Monday morning we rehearsed again, 9-12. We were reminding ourselves how lucky we are that this is our Monday morning, no hideous traffic, no getting up at the crack of dawn, just learning some great music and playing together over coffee and good company.

We had a meeting Monday evening with our fantastic teacher Eira Lynn Jones. A couple of hours later we left, stuffed full of home-made macaroons (thanks Bec!) and bursting with new ideas for future projects… I can’t wait to share some of them when the time comes!

So that’s about all my news for this week, it’s been another busy one! Maybe things will calm down soon… not that I would want them to of course!

Erm, where’s my time off?

I hope everyone is settling in to the New Year nicely, who is keeping their resolutions?

So I just looked back to my ‘Week 2’ post of last year. It makes rather depressing reading. I was struggling financially and needed a part time job to tide me over. I felt out of control regarding my earnings and hated living month to month, not knowing if I’d be able to pay rent next month.

Well, a lot can change in a year.

I had so much work in November and December of 2013 it was absolutely fantastic, as well as a bit frantic. I admit I was looking forward to the quiet of January. I knew I’d made enough money to feed myself even if I got no work this month – which happily isn’t the case. I also feel a lot more in control of my finances since using the iPhone app ‘Back in Black’, which I talk about in the post Will We Always Feel Skint?

So rather than wallowing in the lack of work and freaking out about the future, I’m taking a different approach this year. I’m being generally a bit more on it, getting stuff done regarding admin, practice and other life-stuff that needs doing. I’m also using this time to take stock, to think about possible projects for the upcoming year and setting myself some targets. More info coming on those projects as and when… but I’m pretty excited already! So basically, when I thought January would be something of a holiday, I was wrong, it’s a holiday from three gigs a week but there’s still so much to do!

This last week I’ve been playing down in London, but annoyingly I’m not allowed to say what I was doing! This will definitely be the subject of a post around April time so keep your eyes peeled. This photo was shared on Facebook so I guess I’m allowed to share it here, check out the beautiful paper birds:

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But that’s literally all I can say at this point, so watch this space!

In other news, my harp quartet have been brainstorming ideas for this year too. 2014 is going to be an exciting year. If you haven’t seen our website yet you can visit it here.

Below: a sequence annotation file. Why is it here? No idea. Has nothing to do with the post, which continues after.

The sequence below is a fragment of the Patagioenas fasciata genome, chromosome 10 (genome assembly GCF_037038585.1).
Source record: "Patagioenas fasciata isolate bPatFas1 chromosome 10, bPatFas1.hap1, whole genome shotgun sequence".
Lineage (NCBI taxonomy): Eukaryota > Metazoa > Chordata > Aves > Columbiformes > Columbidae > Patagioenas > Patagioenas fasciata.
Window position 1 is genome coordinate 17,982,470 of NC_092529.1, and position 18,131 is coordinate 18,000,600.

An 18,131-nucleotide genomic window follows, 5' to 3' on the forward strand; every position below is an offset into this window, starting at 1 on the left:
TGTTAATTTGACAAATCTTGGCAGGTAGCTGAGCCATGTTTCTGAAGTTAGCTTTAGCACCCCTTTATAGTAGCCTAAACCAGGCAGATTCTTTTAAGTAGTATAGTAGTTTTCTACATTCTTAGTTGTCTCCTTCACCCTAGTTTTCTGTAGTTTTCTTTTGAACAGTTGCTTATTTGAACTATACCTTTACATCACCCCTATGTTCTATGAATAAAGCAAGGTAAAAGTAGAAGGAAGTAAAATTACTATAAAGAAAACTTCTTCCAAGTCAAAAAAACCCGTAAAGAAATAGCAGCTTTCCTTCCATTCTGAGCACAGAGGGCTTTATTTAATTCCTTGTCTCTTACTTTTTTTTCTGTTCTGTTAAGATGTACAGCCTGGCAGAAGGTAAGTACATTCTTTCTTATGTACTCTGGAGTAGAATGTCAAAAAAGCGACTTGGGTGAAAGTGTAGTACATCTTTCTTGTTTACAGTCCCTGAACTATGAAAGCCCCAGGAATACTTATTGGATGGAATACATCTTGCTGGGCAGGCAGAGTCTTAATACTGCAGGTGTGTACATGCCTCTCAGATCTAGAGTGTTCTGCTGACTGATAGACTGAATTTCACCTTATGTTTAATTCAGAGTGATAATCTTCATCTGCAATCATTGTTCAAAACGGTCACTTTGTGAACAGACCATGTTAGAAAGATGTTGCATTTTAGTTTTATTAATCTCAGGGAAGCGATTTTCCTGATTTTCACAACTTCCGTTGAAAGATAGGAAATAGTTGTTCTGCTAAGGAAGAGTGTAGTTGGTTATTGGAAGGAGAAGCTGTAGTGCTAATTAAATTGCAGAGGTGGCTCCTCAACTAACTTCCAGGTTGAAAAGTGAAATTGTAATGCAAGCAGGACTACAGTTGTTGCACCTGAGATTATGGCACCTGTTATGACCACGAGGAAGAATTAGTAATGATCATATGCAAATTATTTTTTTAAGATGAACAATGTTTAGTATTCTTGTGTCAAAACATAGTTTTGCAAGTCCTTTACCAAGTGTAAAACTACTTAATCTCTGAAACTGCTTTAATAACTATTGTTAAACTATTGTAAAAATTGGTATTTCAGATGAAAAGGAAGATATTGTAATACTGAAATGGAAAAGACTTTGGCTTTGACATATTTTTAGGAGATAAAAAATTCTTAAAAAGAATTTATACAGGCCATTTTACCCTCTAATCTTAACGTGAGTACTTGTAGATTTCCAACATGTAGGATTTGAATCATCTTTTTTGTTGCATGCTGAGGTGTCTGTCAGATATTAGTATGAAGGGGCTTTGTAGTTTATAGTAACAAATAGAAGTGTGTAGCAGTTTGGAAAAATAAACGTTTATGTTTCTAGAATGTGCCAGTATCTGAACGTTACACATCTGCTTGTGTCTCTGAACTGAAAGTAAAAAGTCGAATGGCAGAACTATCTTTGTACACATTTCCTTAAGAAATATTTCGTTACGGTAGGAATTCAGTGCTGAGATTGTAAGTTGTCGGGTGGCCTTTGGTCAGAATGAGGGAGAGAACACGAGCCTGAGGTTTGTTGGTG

Happy New Year!

I’d like to start by wishing all those who visit this page and read my blog a very happy and healthy new year.

I brought the new year in by playing with the British Concert Philharmonic Orchestra in a New Year’s Eve Gala in Buxton Opera House. The gigs I do with this orchestra tend to involve getting the music on the day and spending the rehearsal sightreading, then practising like mad in the breaks and hoping for the best in the gig. NYE was no different. The first half felt like back-to-back harp solos. O Mio Babbino Caro, The Pearl Fishers Duet, Meditation from Thais, it was never ending! These are pieces that I learnt the part for years ago – while at school – for ‘the future’. Well, I’m glad I did but even so the rehearsal was rather stressful. I spent the time between the rehearsal and the concert drinking coffee and note-bashing.

Weirdly enough, the gig itself went really well. Must have been that sneaky practice I did before. Part of me loves these gigs where you turn up and sightread, it means you can’t get stressed before the day because you don’t know the programme yet. On the other hand, I can’t hang a sign on my harp that says ‘I’m sightreading!’ just so the audience (and the players) will forgive my mistakes. Having the chance to fully prepare is obviously preferable.

The concert finished at around 12.30am at which point it was time to drive back to Manchester for a few chilled out New Year drinks (lemonade only as I was driving).

I’ve made a few New Year’s Resolutions, firstly, be less messy, secondly, carry on running three times a week (which I successfully achieved in December – woo!), thirdly, wear dresses more often, and finally, stick to working hours during the day (see my previous post on keeping schedules).

In fact, on the subject of running, here’s a photo from my run on the moor near my parents’ house. It was a gorgeously crisp morning, a little icy, but beautiful none the less: